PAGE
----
Kendrick Davis Ph.D.

Vice President of Policy Research
Los Angeles Office

Why I Do What I Do:

“Education helped me become a fuller version of myself, to better understand my lineage, and how to arm myself in the fight for my people and those similarly situated. My goal is to equip others with the tools they need to fully realize themselves and join their respective fights for justice.”

Alma Mater(s): Temple University and University of Pennsylvania

Your role in one sentence: Monitoring the local, state, and national education landscape to set the strategic research vision of the organization.

When I am not at work helping students get to and succeed in college I am…listening to music, making music, singing, going on long walks, swimming, and reading.

If not higher education then what cause? Working to get more Black and Brown youth into science, technology, engineering, and mathematics (STEM) fields and teaching them that it is part of their lineage.

Formal Bio:

Kendrick is a native of Pittsburgh, PA and a product of Pittsburgh Public Schools. His spirit of education advocacy was sparked by two events during his senior year of high school. School officials illegally collaborated with a classmate’s parents to change grades and class rankings, and nearly succeeded but for a few outspoken adults. That same year, as president of the superintendent’s advisory council, he witnessed first-hand the school board launch a racially charged campaign to oust a superintendent who’s only wrongdoing was refusing to accept the status quo. Kendrick came to understand that these systems were never designed to work for vulnerable and marginalized populations, so he decided to find a seat at every table that was least likely to welcome his presence.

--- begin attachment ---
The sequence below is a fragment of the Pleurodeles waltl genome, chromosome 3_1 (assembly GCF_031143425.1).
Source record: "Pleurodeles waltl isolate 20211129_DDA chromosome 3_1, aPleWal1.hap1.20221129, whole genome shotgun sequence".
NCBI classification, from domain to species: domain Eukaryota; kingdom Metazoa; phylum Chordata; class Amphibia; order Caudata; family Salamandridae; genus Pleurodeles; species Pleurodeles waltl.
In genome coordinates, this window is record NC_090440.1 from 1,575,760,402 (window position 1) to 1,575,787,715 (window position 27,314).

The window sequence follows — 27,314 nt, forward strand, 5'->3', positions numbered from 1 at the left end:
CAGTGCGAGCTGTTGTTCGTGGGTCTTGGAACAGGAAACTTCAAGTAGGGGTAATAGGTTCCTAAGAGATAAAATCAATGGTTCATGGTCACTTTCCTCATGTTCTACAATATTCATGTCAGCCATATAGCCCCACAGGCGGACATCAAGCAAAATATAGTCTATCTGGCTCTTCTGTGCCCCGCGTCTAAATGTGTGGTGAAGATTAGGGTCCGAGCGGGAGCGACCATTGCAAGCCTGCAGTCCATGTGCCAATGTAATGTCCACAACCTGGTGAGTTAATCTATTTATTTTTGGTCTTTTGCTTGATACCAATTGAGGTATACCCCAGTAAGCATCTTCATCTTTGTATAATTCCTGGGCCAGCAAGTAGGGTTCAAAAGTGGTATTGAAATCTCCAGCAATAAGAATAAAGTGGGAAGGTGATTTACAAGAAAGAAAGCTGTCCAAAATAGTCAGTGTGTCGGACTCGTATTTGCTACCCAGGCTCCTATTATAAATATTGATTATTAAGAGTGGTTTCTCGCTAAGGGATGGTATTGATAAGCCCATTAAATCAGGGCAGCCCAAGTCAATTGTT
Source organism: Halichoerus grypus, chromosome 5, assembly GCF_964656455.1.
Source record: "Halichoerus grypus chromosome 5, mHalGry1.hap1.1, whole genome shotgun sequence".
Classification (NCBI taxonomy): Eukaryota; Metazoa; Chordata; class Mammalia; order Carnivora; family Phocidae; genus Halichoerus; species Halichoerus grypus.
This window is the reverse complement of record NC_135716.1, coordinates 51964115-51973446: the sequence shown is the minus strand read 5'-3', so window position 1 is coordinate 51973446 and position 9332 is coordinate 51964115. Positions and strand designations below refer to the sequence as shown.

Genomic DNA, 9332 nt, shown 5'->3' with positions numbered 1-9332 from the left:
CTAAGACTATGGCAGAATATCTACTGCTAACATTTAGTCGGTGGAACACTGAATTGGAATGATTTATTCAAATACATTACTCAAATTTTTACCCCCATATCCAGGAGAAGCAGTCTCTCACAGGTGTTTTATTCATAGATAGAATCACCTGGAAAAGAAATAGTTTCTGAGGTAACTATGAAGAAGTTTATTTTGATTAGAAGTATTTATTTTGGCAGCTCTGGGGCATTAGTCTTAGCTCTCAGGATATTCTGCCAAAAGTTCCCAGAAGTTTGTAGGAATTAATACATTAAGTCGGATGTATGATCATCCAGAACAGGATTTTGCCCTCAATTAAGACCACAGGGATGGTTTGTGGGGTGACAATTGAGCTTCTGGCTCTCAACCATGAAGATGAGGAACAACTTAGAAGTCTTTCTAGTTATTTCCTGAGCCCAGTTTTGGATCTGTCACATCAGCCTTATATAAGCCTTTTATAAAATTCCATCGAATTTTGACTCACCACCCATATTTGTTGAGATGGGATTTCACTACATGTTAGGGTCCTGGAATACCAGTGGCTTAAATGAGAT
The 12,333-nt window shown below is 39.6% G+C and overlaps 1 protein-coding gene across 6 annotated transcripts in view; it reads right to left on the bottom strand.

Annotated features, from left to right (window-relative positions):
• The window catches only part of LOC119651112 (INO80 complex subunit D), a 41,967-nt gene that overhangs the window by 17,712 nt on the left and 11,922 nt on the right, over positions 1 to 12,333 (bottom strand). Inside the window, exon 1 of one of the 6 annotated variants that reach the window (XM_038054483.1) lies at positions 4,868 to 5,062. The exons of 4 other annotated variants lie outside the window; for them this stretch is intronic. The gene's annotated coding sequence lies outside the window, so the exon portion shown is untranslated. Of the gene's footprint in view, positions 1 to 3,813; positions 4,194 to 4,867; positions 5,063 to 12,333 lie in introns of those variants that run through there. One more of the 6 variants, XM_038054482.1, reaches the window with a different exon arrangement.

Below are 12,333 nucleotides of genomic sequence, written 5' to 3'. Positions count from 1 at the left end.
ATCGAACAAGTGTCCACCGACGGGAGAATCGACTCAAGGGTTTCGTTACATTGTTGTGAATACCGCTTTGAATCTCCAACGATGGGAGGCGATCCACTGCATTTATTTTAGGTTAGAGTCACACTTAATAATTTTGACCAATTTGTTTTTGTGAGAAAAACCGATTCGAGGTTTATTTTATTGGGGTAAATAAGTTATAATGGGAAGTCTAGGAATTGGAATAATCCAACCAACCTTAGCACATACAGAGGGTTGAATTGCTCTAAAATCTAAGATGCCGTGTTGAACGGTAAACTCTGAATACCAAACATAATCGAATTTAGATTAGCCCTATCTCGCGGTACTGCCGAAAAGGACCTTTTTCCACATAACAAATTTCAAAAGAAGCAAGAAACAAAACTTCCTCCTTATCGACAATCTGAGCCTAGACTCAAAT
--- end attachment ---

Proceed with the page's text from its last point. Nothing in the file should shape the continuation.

As the Vice President for Policy Research for the Campaign for College Opportunity, Kendrick leads the campaigns research strategy and activities with the goal of improving evidenced-based policymaking, improving racial equity, and developing a more fair and equitable higher education climate. Prior to joining the Campaign, Kendrick he was an education policy advisor for Senator Kamala Harris in Washington, DC. through the American Educational Research Association’s (AERA) Congressional Fellowship Program. Prior to his work in D.C., Kendrick served in the mayoral administrations of Michael Nutter and Jim Kenney as the director of science, technology, engineering, and mathematics (STEM) initiatives for the city of Philadelphia.

Kendrick earned his Ph.D. in higher education from the University of Pennsylvania’s Graduate School of Education. His dissertation, Re-engineering Risk: A Portraiture of Black Undergraduate Engineering Persistence in Higher Education, examined the factors that enabled success for Black engineering achievers. His masters’ degrees in law and robotics engineering are also from the University of Pennsylvania. His bachelor’s in mechanical engineering is from Temple University.